• Any significant accounting entries concerning the exercise of judgements by the management;
    • Qualification in the draft audit report;
    • Major adjustments arising out the audit;
    • The going concern assumption;
    • Compliance with the accounting standards;
    • Compliance with stock exchanges and the legal requirement regarding financial statements.
    • Any related party transactions.
  5. To review the adequacy of the internal control system with the management, internal and external auditors.
  6. To review the adequacy of the internal audit function. This includes the review of the structure of the internal audit department, staffs and the seniority of the official who heads the department as well as reporting the structure coverage and the frequency of the internal audit.
  7. To discuss any significant findings and follow-ups with the internal auditors.
  8. To review the findings of all the internal investigations conducted by the internal auditors concerning matters where fraud has been suspected or in irregularity of internal control systems of material nature and informing the Board.
  9. To discuss the nature and the scope of the audit with the external auditors before the commencement of the audit. This could include a discussion to ascertain any area of concern.
  10. To review the financial and risk management policies of the company.
  11. To review the reasons for substantial defaults in the payment to depositors, shareholders, debenture holders and creditors.
  12. To carry out any other function as mentioned regarding reference of the Audit Committee.

Mandatory Review of Information by Audit Committee

The Audit Committee must mandatorily review the following information according to Clause 49 II (E).

  • The management discussion and analysis of the financial condition of the company and the result of the operations.
  • The statement of significantly related party transactions as defined by the audit committee and submitted by the management.
  • The letters of the management and internal control weaknesses issued by the statutory auditors.
  • The reports of internal audits related to internal control weaknesses.
  • The review of the appointment, removal and terms of remuneration of the Chief internal auditor.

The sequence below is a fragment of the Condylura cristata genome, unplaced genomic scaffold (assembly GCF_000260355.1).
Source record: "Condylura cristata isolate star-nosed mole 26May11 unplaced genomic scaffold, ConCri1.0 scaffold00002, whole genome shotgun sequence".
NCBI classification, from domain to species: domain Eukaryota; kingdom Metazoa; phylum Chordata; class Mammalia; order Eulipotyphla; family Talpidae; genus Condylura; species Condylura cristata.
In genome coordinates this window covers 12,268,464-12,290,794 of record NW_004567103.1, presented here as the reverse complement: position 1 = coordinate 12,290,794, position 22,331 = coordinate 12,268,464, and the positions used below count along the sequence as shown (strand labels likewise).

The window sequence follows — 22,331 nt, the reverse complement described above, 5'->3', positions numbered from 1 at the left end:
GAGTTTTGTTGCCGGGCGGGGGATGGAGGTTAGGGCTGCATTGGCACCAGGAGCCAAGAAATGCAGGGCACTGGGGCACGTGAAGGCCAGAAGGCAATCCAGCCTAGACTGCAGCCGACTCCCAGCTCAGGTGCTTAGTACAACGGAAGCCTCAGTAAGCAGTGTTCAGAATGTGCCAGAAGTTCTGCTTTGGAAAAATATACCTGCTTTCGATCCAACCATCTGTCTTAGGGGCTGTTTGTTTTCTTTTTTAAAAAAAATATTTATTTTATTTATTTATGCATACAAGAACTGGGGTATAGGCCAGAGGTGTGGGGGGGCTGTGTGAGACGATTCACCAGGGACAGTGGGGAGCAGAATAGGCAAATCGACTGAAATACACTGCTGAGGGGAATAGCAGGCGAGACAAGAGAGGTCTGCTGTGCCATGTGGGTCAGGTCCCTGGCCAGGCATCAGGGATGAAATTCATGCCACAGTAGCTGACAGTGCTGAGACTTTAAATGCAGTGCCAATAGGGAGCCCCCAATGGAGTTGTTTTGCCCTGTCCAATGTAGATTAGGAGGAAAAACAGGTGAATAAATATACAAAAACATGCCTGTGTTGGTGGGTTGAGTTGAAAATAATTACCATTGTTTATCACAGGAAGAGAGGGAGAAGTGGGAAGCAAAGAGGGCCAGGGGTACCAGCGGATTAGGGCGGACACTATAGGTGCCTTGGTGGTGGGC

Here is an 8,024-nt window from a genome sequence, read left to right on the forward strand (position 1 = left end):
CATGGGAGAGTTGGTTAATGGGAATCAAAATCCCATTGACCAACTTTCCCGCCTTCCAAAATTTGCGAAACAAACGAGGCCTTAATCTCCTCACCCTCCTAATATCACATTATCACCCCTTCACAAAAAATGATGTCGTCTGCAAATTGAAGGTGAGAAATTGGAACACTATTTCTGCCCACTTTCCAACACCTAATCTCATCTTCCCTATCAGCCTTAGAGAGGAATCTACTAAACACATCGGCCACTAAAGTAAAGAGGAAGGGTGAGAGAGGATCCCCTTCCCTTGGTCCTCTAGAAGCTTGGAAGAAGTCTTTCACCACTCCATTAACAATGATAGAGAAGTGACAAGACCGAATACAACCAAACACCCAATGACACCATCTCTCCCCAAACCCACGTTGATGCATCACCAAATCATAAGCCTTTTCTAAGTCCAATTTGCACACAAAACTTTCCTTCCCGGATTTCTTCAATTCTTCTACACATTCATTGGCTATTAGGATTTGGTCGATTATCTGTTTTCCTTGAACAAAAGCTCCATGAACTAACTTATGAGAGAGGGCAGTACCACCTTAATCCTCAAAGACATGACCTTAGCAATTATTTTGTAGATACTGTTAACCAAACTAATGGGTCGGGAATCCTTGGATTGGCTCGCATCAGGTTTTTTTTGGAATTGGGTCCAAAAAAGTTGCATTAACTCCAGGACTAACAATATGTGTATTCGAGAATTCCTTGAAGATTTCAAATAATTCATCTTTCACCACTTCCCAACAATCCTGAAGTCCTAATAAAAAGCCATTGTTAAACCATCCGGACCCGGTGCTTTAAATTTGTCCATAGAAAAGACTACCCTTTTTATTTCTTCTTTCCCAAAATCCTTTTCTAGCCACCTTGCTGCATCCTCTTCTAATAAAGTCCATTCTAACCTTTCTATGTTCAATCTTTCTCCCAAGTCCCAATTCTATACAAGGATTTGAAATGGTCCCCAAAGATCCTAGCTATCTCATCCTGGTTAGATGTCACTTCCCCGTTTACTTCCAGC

The auditor must ascertain from the minutes’ book of the audit committee and other reliable sources such as agenda papers, whether the audit committee has been reviewing the previously mentioned information. The auditor must also ensure if, as a part of the directors’ report or an addition to the same, a management discussion and analysis report is included in the annual report submitted to the shareholders. Along with this, the auditor must ascertain whether the management discussion and analysis also includes discussion on matters stipulated in this sub-clause. The auditor is required to check that certain deficiencies and adverse findings noted by the audit committee, is suitably dealt with by the management in the report concerning Corporate Governance. The auditor must also ensure that the information reviewed by an audit committee is consistent with the reports in the financial statements. This would also include those reports that were made for giving segment-wise break-up for compliance of the Accounting Standards 17 related to Segment Reporting.

Meeting of Audit Committee

Under Clause 49 (II)(B) of the Listing Agreement, an audit committee is required to meet three times in a year at the least. An audit committee is also expected to have these meeting with not more than four months of a lapse between two consecutive meetings. If a meeting is considered necessary by the external auditors, they may request for one.

The Finance Director, the Head of Internal Audit, and a representative of the external auditors shall generally attend the audit committee meetings. Other Board members may also have the right of attendance. However, the audit committee should meet with the external auditors without the Executive Board members at least once a year.

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Post by Chris John